National Wienerschnitzel Day
Wiener Schnitzel, a tasty treat, is beloved in Austria and other countries of the region. It is a classic example of Viennese cuisine that has been a staple of many natives’ childhood meals.
Wiener Schnitzel Day is a celebration of this dish, its culture, and its history.
Wiener Schnitzel, a breaded cutlet, is deep-fried and then topped with oil. It is usually made of veal but can also be made from pork. It might also be made from chicken or beef in Australia.
This dish was named after Vienna, which is how Vienna is written in German.
Wiener Schnitzel first appeared in 1831 in a cookbook. It was then called eingebroselte Kalbsschnitzchen. The dish would eventually make its way to Vienna, Austria in 1857. It was popular in the rest of the region. One commenter from 1887 stated that it was “a culinary dream”. However, the dish he describes includes slices of lemon peel, sardines and gherkins as well as capers and an unknown assortment of spices.
The modern version of Wiener Schnitzel has many other names. It’s commonly served as a “pork tenderloin” in the Midwest of the United States and on a bun for a sandwich. It is also known in Latin America as “Milanesa” and in the Czech Republic it is “Rizek”.
Wiener Schnitzel Day is a celebration of this dish and its historical place!
These are some of the fun activities you can do to celebrate Wiener Schnitzel Day:
Share interesting facts about the guest of honour on Wiener Schnitzel Day to impress your friends, family and coworkers.
For the best Wiener Schnitzel, a trip to Vienna is the perfect choice. You can visit the Habsburg palace, where the Habsburg royals spent their summers, and see museums that contain works of art from famous artists like Albrecht Durer, Gustav Klimt, and Hieronymus Bosch.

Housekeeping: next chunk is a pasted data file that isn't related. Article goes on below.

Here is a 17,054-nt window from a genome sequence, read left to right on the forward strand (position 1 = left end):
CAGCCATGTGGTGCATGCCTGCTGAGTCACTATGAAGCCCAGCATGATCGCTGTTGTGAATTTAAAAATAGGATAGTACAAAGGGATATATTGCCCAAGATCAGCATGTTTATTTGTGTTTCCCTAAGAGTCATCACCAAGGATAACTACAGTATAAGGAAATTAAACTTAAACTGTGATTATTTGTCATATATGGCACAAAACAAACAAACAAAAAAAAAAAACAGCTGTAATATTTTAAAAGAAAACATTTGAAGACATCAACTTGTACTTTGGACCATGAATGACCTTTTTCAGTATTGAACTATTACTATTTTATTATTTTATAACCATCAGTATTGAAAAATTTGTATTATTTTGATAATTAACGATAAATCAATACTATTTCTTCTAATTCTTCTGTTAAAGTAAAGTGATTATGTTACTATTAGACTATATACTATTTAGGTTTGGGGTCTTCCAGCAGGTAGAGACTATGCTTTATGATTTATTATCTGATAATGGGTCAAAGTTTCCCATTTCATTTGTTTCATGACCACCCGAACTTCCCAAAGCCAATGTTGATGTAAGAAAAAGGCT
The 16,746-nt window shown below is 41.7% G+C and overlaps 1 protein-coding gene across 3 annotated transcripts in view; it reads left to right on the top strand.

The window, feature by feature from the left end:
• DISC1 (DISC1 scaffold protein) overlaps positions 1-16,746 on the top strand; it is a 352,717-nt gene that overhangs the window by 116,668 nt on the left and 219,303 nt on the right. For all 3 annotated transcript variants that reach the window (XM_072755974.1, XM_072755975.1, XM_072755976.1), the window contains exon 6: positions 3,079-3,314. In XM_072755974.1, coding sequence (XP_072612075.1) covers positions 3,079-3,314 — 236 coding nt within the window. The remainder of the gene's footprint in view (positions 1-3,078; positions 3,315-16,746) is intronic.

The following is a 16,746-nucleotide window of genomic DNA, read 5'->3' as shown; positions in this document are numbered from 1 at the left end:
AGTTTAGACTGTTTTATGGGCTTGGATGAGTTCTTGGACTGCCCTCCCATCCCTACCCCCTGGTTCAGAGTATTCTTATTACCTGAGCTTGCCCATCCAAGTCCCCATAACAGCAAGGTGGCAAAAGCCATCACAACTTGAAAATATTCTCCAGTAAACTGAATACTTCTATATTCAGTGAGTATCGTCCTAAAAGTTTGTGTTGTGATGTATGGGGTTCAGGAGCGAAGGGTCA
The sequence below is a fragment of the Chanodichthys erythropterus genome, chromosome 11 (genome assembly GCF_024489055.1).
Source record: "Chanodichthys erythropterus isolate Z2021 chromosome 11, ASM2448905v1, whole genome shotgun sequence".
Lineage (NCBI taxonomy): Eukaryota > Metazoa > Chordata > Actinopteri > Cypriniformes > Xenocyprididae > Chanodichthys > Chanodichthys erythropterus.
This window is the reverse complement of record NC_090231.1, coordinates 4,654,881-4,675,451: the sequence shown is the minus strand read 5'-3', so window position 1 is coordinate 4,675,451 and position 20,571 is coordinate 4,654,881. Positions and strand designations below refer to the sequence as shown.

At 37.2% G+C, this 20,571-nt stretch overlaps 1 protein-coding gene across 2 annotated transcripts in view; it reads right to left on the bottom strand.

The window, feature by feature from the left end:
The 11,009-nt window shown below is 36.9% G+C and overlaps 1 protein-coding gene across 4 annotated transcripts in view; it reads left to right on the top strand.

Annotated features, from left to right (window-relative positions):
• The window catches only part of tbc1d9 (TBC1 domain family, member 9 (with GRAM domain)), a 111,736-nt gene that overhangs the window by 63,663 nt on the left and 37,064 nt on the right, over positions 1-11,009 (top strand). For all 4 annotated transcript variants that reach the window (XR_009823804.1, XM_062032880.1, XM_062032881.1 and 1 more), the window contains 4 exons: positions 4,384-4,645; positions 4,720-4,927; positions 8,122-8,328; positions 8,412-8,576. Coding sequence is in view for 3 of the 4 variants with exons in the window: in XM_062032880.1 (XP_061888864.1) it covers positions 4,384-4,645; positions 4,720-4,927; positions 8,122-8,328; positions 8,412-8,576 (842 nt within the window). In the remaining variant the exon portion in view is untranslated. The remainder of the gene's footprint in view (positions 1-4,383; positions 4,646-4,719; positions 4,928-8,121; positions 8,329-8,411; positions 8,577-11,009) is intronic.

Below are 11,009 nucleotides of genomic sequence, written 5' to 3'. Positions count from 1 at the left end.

It is possible to hop on a Trans-Atlantic flight from the US and fly to Austria in just a few hours. A number of airlines have direct flights to Vienna from several American cities. It takes approximately 8-9 hours from the east coast.
Vienna’s delicious culinary delights can be enjoyed at almost any traditional restaurant. They will most likely serve a delicious schnitzel that is probably larger than your head. Enjoy a side of potato salad and a little lemon juice on your tender, breaded meat.
You can visit Vienna’s most popular attractions such as the Schonbrunn Palace, St. Stephen’s Cathedral, and the Hofburg Palace & Museum, in addition to delicious meals. After your meal, enjoy a cup of Viennese coffee in a Viennese caf√©.
You can celebrate Wiener Schnitzel Day by making your own Wiener Schnitzel at home. Although it is simpler than the other dishes, it can still be a great foundation for any Schnitzel-based dish you might want to make!
Start by placing two sheets of paper towels on a work surface. In a large bowl, combine the flour with one Tablespoon salt. Next, whisk the eggs with the cream in another bowl. In a third bowl, combine the breadcrumbs with 2t salt. Next, wrap the eye in plastic wrap to flatten them. Make sure you don’t break them. Season with salt and pepper.